MotoGP To Use Control ECU Starting 2016

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MotoGP Control ECU

The Open category allows teams to use 24 liters (6.3-gallons) of fuel a race (rather than 20 liters/5.28 gallons in factory 1) and have access to 12 engines for the year (rather than five for the season in Factory 1), but all entrants must all use the same Magneti Marelli software. Open entrants also get access to a softer rear tire option and unlike the Factory 1 class there is no freeze on engine development.

However if Ducati, or another Open team, scores a race win, two seconds or three thirds they are immediately promoted into the Factory 2 class were they will be limited to 22.5-litres of fuel per race and nine engines for the season. Three wins in the Open class will mean the tram also loses the concession to have a wider choice of tires, but they will still be allowed to continue develop engines during the season.

In the run up to the first MotoGP race of 2014 this weekend in Qatar, the GP Commission has also now confirmed that any manufacturer with a Factory entry that has not won a dry race in the preceding season, automatically gets the same benefits as Open entries, meaning Ducati’s switch was ultimately unnecessary as it has not won since 2010. Suzuki, which will rejoin the series in 2015, is set to get the same allowance.

  • Samushko L Tangerine

    Could you imagine what it would be like if the team with the fastest bike and the best rider were to win the race? Wouldn’t that be crazy?

    • TechGuy5489

      Realistically speaking? Expensive. That’s the whole problem here. You want Sundays to be more than Honda vs Yamaha but no one else has the money to compete with them.

      • Samushko L Tangerine

        I know but this is MotoGP, it’s not the Belgian Supersport championship, these teams are allowed to have budgets. Dorna is literally changing the rules every week.

        • Bluesceyes

          …per Honda.

      • Piglet2010

        As part of the VW group, Ducati should have a potentially larger budget than Yamaha.

    • juliansr

      Can you imagine what it would be like if there were no equipment regulation whatsoever and there were suddenly factory turbo bikes vs the field of
      low budget homegrown machines…you wouldn’t even need to watch to know the finishing order. In the 70′s open fields made sense, but now the power technology has moved way beyond cam profiles a jet kit and porting. Expensive engineering can win races and so I see why Dorna wants to keep paces
      closer and prices lower..setting some ground rules is good entertainment.

      I think it would be most exciting to see a field of the same spec bike with riders being the differentiating factor. Obviously that’s a no-go for every factory.

  • Hooligan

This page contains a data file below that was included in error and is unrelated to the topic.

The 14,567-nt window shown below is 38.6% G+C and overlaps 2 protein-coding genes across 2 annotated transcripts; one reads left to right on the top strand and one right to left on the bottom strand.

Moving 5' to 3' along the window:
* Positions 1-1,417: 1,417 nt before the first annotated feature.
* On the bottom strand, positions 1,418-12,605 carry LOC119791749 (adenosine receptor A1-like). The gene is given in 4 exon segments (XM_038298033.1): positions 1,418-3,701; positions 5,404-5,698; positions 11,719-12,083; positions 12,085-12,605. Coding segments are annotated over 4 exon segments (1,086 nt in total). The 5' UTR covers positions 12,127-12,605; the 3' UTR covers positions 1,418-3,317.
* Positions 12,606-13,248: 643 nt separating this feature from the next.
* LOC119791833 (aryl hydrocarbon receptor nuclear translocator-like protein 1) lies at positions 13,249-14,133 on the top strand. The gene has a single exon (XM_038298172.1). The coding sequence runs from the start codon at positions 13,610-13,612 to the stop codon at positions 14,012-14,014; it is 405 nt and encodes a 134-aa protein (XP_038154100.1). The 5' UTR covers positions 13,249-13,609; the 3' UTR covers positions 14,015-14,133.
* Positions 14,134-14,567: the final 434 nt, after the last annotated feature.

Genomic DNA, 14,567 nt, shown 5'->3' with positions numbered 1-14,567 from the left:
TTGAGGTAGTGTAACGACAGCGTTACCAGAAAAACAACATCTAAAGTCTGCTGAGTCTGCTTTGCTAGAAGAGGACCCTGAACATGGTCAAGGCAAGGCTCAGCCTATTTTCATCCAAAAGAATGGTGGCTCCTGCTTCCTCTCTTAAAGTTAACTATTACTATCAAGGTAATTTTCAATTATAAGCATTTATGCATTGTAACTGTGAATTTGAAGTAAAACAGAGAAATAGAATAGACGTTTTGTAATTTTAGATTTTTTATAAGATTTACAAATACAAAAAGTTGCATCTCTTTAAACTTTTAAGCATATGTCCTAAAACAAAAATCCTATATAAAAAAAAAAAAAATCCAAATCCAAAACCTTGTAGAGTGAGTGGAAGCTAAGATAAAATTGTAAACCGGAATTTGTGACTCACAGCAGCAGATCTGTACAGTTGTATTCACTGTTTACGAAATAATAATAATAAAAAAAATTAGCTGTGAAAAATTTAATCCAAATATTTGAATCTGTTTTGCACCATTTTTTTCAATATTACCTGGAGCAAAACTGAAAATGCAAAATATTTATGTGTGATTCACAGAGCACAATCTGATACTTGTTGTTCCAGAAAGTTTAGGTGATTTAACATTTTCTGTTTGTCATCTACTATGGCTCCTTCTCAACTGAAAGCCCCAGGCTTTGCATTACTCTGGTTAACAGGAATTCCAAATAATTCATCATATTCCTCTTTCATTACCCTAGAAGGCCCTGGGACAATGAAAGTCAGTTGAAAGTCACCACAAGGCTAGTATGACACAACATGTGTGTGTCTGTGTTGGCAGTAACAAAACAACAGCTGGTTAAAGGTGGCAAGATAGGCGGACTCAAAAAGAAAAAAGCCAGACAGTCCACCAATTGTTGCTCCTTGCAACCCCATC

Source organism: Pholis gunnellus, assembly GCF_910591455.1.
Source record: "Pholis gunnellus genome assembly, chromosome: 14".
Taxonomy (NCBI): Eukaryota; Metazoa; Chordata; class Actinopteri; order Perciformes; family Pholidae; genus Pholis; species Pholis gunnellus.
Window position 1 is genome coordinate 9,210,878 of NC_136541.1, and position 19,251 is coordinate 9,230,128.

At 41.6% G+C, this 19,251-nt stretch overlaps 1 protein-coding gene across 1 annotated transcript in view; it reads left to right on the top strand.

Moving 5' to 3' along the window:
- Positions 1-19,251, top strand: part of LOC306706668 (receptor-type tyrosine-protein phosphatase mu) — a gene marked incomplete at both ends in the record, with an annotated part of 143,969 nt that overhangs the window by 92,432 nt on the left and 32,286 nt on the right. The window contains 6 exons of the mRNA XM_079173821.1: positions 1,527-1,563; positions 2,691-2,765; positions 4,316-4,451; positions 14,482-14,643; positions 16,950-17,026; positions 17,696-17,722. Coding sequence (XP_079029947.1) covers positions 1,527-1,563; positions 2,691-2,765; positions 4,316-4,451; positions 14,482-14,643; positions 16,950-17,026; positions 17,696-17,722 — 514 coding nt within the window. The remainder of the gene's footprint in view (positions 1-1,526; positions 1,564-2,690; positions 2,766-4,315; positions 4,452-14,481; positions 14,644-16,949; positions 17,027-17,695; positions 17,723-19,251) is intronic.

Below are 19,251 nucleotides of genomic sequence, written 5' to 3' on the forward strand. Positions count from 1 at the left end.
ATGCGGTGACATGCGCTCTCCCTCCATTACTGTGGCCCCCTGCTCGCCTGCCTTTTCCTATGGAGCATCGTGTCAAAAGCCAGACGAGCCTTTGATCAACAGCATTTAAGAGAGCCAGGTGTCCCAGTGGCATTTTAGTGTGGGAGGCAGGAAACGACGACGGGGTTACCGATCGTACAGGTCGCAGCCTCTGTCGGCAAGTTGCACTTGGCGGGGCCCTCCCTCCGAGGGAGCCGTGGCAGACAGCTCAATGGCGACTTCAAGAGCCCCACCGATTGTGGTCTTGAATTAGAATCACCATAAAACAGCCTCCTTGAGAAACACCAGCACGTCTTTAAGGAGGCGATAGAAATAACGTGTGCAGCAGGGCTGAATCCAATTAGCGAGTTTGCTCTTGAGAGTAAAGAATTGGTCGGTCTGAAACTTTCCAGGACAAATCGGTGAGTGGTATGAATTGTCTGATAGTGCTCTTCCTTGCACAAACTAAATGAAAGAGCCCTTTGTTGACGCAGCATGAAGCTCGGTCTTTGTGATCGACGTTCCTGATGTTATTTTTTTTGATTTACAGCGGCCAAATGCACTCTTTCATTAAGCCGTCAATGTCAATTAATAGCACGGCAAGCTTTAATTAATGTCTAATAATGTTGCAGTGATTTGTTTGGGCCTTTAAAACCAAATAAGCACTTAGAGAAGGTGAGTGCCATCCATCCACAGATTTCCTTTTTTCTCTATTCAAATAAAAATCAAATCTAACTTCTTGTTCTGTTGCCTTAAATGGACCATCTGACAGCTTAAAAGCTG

Dorna fiddles as MotoGP burns.

  • Alonzo

    Is Tim the only guy over at Rideapart now? Haven’t seen any storyies from anyone else but damn Tim has been cranking them out ! Good job man

    • Scott T

      It’s @ a 500 word article though, on two pages!

      • Doug Herbert

        The articles have been short, but at least they have been about motorcycles. The quality is better than it was a few weeks / a month ago. I’m starting to enjoy rideapart again.

    • James

      I always enjoyed wes’ articles.

      • Piglet2010

        Wes who?

    • Justin Turner

      Watson On: Everything

  • Jeromy

    Can someone explain what the big deal is with using the same ECU? I mean I know what an ECU is and does, but I have not seen anyone explain why a standard unit is so much worse than a proprietary one. Too me (pardon my ignorance) this seems to be equivalent to arguing between a Sears wrench vs a Craftsman wrench. Or in other words, aren’t they the same thing just made by different people?

    • TechGuy5489

      Ever dealt with the electronics on a MV bike? All ECUs are not created equally.

      Spec software eliminates another area of competition between teams.

      • runnermatt

        From what I read MV Agusta fixed the fueling on their bikes with a software update last year. There are two parts to electronic controls: software and hardware. Both can have significant impacts, but software is much easier to change to make corrections.

    • juliansr

      Like you assume, It probably wont be as big a limit as it is made out to be, but there are, for example, faster microprocessors or the ability to gather additional telemetry from the bike and incorporate that into the fueling to create anything from traction-control-like fuel cuts or on the fly remapping to take advantage of weather changes. Also, and this may be less relevant in some cases, but some teams are developing road bikes based loosely on these factory racers (R1 for example) and this may force development of a second set of control electronics during R&D for the road bike.

  • Jack Meoph

    Put all those lames (every class) on 2fiddys, run what ya brung, with a field of 75 (everyone qualifies to get into the race), race for 2 hours with pitstops, and let the mayhem commence.